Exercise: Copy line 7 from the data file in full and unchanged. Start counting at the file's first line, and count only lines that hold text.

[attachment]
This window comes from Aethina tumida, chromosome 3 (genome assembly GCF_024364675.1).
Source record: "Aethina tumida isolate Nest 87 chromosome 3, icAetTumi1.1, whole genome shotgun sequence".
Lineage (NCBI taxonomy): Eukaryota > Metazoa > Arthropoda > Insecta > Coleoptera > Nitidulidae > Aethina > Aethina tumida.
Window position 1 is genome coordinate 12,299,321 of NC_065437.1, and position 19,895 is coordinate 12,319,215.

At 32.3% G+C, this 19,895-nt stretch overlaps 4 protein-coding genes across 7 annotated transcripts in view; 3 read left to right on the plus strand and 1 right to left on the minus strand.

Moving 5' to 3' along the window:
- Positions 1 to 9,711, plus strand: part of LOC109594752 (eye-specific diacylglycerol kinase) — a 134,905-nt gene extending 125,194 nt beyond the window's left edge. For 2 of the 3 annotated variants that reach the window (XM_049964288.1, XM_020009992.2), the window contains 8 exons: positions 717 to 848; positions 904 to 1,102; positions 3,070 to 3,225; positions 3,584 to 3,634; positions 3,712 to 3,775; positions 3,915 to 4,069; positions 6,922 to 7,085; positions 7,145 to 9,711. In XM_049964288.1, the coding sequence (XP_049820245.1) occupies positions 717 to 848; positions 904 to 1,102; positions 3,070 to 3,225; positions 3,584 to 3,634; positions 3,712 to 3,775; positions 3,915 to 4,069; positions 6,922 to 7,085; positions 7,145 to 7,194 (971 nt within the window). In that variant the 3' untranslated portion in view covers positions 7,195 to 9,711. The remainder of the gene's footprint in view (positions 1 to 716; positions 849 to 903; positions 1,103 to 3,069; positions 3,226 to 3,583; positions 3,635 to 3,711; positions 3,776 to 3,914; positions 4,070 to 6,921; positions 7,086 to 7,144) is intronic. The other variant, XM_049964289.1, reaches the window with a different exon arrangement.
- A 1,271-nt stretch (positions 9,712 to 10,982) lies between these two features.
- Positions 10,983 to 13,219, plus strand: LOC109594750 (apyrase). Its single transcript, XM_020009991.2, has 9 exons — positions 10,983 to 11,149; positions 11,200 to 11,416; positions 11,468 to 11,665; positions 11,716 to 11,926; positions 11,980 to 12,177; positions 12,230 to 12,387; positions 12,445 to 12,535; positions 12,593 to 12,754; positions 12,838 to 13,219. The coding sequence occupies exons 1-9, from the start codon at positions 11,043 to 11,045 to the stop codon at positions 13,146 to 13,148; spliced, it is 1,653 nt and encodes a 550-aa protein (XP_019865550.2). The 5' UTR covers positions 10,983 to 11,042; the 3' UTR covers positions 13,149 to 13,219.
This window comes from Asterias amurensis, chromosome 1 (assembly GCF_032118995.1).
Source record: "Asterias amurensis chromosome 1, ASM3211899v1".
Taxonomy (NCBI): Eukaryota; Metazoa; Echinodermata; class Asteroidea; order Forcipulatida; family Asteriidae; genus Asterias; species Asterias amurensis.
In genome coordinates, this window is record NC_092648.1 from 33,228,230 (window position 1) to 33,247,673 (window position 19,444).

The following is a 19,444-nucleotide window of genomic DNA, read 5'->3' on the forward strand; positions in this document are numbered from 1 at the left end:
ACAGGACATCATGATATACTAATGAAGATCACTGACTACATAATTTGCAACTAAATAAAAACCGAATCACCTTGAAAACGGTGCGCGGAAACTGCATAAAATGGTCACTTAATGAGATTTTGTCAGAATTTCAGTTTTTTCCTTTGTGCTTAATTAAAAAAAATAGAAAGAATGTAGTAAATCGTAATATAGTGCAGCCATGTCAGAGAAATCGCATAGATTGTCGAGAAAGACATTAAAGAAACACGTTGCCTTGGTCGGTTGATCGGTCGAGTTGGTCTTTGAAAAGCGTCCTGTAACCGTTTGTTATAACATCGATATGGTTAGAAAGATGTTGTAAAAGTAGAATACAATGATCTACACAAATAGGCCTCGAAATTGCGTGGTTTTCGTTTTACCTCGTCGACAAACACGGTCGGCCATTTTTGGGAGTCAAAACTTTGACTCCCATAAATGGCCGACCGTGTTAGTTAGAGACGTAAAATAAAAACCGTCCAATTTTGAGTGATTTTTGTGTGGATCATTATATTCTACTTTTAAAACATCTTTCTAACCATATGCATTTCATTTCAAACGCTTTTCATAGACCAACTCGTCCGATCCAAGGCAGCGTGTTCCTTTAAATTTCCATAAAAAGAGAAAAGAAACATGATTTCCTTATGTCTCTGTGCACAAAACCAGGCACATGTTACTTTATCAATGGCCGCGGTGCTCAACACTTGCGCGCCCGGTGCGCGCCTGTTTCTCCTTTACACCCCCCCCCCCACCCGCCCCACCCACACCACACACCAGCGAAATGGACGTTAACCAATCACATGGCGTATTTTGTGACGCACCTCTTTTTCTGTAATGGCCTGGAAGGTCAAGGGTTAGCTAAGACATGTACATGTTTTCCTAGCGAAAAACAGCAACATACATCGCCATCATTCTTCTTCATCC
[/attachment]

- Positions 1 to 9,711, plus strand: part of LOC109594752 (eye-specific diacylglycerol kinase) — a 134,905-nt gene extending 125,194 nt beyond the window's left edge. For 2 of the 3 annotated variants that reach the window (XM_049964288.1, XM_020009992.2), the window contains 8 exons: positions 717 to 848; positions 904 to 1,102; positions 3,070 to 3,225; positions 3,584 to 3,634; positions 3,712 to 3,775; positions 3,915 to 4,069; positions 6,922 to 7,085; positions 7,145 to 9,711. In XM_049964288.1, the coding sequence (XP_049820245.1) occupies positions 717 to 848; positions 904 to 1,102; positions 3,070 to 3,225; positions 3,584 to 3,634; positions 3,712 to 3,775; positions 3,915 to 4,069; positions 6,922 to 7,085; positions 7,145 to 7,194 (971 nt within the window). In that variant the 3' untranslated portion in view covers positions 7,195 to 9,711. The remainder of the gene's footprint in view (positions 1 to 716; positions 849 to 903; positions 1,103 to 3,069; positions 3,226 to 3,583; positions 3,635 to 3,711; positions 3,776 to 3,914; positions 4,070 to 6,921; positions 7,086 to 7,144) is intronic. The other variant, XM_049964289.1, reaches the window with a different exon arrangement.